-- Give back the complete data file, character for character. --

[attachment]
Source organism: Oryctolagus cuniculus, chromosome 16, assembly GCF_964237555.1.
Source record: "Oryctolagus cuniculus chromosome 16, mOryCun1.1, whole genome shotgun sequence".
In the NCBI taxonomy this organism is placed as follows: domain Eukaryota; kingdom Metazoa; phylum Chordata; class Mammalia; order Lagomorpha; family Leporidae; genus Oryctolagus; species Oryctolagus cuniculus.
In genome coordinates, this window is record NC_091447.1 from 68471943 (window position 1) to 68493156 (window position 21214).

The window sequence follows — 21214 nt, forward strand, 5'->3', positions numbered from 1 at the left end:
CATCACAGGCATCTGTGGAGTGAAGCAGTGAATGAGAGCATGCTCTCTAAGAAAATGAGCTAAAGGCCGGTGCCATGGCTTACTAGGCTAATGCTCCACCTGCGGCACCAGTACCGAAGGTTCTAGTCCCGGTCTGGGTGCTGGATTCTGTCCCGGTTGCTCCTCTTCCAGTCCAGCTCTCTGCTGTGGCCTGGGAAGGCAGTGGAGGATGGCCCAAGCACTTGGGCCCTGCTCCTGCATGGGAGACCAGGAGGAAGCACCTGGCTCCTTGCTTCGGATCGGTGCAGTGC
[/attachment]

Source organism: Oryctolagus cuniculus, chromosome 16, assembly GCF_964237555.1.
Source record: "Oryctolagus cuniculus chromosome 16, mOryCun1.1, whole genome shotgun sequence".
In the NCBI taxonomy this organism is placed as follows: domain Eukaryota; kingdom Metazoa; phylum Chordata; class Mammalia; order Lagomorpha; family Leporidae; genus Oryctolagus; species Oryctolagus cuniculus.
In genome coordinates, this window is record NC_091447.1 from 68471943 (window position 1) to 68493156 (window position 21214).

The window sequence follows — 21214 nt, forward strand, 5'->3', positions numbered from 1 at the left end:
CATCACAGGCATCTGTGGAGTGAAGCAGTGAATGAGAGCATGCTCTCTAAGAAAATGAGCTAAAGGCCGGTGCCATGGCTTACTAGGCTAATGCTCCACCTGCGGCACCAGTACCGAAGGTTCTAGTCCCGGTCTGGGTGCTGGATTCTGTCCCGGTTGCTCCTCTTCCAGTCCAGCTCTCTGCTGTGGCCTGGGAAGGCAGTGGAGGATGGCCCAAGCACTTGGGCCCTGCTCCTGCATGGGAGACCAGGAGGAAGCACCTGGCTCCTTGCTTCGGATCGGTGCAGTGC